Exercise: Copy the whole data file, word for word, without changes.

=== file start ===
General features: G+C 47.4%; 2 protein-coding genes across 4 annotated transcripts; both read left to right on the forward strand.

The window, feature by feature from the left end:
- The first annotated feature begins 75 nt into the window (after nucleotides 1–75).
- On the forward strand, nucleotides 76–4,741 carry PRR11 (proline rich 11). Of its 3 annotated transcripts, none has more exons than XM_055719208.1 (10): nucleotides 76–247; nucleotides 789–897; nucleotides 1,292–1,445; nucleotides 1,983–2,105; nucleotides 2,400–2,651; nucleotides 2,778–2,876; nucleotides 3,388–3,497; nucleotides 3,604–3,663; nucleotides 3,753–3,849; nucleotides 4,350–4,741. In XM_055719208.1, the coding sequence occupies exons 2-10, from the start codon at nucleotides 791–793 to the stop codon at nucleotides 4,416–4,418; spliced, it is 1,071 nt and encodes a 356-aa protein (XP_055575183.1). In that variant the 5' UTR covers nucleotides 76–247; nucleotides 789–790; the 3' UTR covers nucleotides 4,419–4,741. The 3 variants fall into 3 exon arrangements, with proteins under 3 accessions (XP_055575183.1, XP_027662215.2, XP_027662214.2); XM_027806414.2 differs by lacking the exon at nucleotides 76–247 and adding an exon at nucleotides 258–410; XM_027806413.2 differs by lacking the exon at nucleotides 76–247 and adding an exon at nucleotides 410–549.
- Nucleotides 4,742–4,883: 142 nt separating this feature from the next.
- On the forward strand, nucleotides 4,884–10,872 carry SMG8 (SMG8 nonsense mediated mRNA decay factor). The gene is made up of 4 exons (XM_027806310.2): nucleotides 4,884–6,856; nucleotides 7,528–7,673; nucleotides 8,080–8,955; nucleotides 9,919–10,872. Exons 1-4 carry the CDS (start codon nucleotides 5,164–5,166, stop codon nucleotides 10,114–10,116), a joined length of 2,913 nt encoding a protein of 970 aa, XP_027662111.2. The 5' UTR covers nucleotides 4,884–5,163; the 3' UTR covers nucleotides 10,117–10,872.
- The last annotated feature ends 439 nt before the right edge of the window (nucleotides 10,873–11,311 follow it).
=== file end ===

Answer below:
General features: G+C 47.4%; 2 protein-coding genes across 4 annotated transcripts; both read left to right on the forward strand.

The window, feature by feature from the left end:
- The first annotated feature begins 75 nt into the window (after nucleotides 1–75).
- On the forward strand, nucleotides 76–4,741 carry PRR11 (proline rich 11). Of its 3 annotated transcripts, none has more exons than XM_055719208.1 (10): nucleotides 76–247; nucleotides 789–897; nucleotides 1,292–1,445; nucleotides 1,983–2,105; nucleotides 2,400–2,651; nucleotides 2,778–2,876; nucleotides 3,388–3,497; nucleotides 3,604–3,663; nucleotides 3,753–3,849; nucleotides 4,350–4,741. In XM_055719208.1, the coding sequence occupies exons 2-10, from the start codon at nucleotides 791–793 to the stop codon at nucleotides 4,416–4,418; spliced, it is 1,071 nt and encodes a 356-aa protein (XP_055575183.1). In that variant the 5' UTR covers nucleotides 76–247; nucleotides 789–790; the 3' UTR covers nucleotides 4,419–4,741. The 3 variants fall into 3 exon arrangements, with proteins under 3 accessions (XP_055575183.1, XP_027662215.2, XP_027662214.2); XM_027806414.2 differs by lacking the exon at nucleotides 76–247 and adding an exon at nucleotides 258–410; XM_027806413.2 differs by lacking the exon at nucleotides 76–247 and adding an exon at nucleotides 410–549.
- Nucleotides 4,742–4,883: 142 nt separating this feature from the next.
- On the forward strand, nucleotides 4,884–10,872 carry SMG8 (SMG8 nonsense mediated mRNA decay factor). The gene is made up of 4 exons (XM_027806310.2): nucleotides 4,884–6,856; nucleotides 7,528–7,673; nucleotides 8,080–8,955; nucleotides 9,919–10,872. Exons 1-4 carry the CDS (start codon nucleotides 5,164–5,166, stop codon nucleotides 10,114–10,116), a joined length of 2,913 nt encoding a protein of 970 aa, XP_027662111.2. The 5' UTR covers nucleotides 4,884–5,163; the 3' UTR covers nucleotides 10,117–10,872.
- The last annotated feature ends 439 nt before the right edge of the window (nucleotides 10,873–11,311 follow it).